By | Other | 92 Comments

Election time is approaching in the ACT and in Queensland, with Western Australia early in 2021. We’ve just had an election in the Northern Territory, where Labor won comfortably. One of my interests, as an ageing political scientist, is what will happen as a result, and what they might tell us about ‘the mood of the people’. A second element is the effect that Covid -19 will have on the outcomes, which are likely to be different from State to Territory. A third is the difference in political acceptability between climate change and the pandemic as items in public discussion….

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A few days in hospital…

By | Other | 18 Comments

Perhaps I should precede this essay with the sort of solemn warnings we get on television that what we are about to see might shock or worry viewers. If there be such among the readers I apologise in advance. I simply needed to get this experience out of my mind. Earlier in August I entered my 84thyear, and wondered again, as you do at this age, how long I had left. I don’t have a bucket list, neither my wife nor I will travel overseas again, and I am more or less content with what I currently do, write books,…

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Even when you’ve read the fine print…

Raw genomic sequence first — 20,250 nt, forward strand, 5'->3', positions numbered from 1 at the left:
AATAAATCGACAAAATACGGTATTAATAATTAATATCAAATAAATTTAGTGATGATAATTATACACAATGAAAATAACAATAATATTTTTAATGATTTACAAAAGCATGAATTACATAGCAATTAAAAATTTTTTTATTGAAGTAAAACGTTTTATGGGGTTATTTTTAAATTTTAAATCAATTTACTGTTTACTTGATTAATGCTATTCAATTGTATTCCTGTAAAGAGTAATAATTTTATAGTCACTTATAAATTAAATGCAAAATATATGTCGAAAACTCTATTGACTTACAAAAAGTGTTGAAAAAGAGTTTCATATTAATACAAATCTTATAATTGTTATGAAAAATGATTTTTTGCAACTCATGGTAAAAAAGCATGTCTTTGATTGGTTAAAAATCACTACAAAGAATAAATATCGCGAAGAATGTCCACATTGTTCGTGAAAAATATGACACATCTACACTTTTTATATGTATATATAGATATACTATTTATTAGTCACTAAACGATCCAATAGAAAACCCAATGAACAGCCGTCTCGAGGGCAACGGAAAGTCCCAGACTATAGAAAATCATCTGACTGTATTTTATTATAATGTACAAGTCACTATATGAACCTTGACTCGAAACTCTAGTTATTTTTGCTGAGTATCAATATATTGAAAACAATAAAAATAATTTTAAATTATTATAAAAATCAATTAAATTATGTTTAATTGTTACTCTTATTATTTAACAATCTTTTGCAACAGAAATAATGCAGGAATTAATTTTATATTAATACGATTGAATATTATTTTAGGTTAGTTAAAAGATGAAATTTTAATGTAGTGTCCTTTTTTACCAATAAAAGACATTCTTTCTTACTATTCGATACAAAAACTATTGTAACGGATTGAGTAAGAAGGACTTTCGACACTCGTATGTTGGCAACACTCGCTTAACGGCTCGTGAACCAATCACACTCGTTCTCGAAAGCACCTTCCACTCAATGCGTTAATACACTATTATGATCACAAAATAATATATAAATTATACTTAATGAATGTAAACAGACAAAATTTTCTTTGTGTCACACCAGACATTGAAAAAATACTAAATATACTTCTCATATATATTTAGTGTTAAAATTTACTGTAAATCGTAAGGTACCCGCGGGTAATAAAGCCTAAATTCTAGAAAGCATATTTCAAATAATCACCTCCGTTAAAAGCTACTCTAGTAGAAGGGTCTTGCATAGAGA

By | Other | 138 Comments

I’ve come across an interesting court case in the energy area, but first I’ll comment on a change in my circumstances. Now that I’m in an aged care facility I don’t get mailed messages urging me to adopt solar technology on my roof. If I do, I was told, my electricity would be free! But I still see the ads on the television screen. Alan Border, of cricket fame, is still offering me, at $4691 up front, a package from the company he pitches for. At least he doesn’t say that the power thus generated is free. A couple of…

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Which is more important, virus or climate change?

By | Other | 31 Comments

Some months ago I received in the email a British cartoon, showing a harassed Pom sitting in front of his TV. On the screen you could see dozens of signs with the word ‘coronavirus’ and someone is lecturing viewers about what they now had to do. His wife was staring out the window at the street, where people are marching with ‘coronavirus’ banners. Husband is saying to wife, ‘Oh, how I wish they’d bring back Brexit!’ It was worth a good laugh then, and perhaps an even bigger one now. But there is touch of real fear in the laugh….

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Preposterous Political Posturing

By | Other | 104 Comments

I just couldn’t believe it. ‘Coon’ is no longer to be the name of a well-known style of cheese. Apparently its use offends people, and one man has been campaigning for twenty years to have the name removed. What’s it to be called now? Why can’t I believe it? Well, Coon Cheese is named after the man who invented it, Edward Coon. It has had nothing whatever to do with racism. Edward William Coon (1871-1934) was an American inventor who used high temperature and humidity to produce cheddar cheese quickly. The process he patented in 1926 is called ‘cooning’. Now…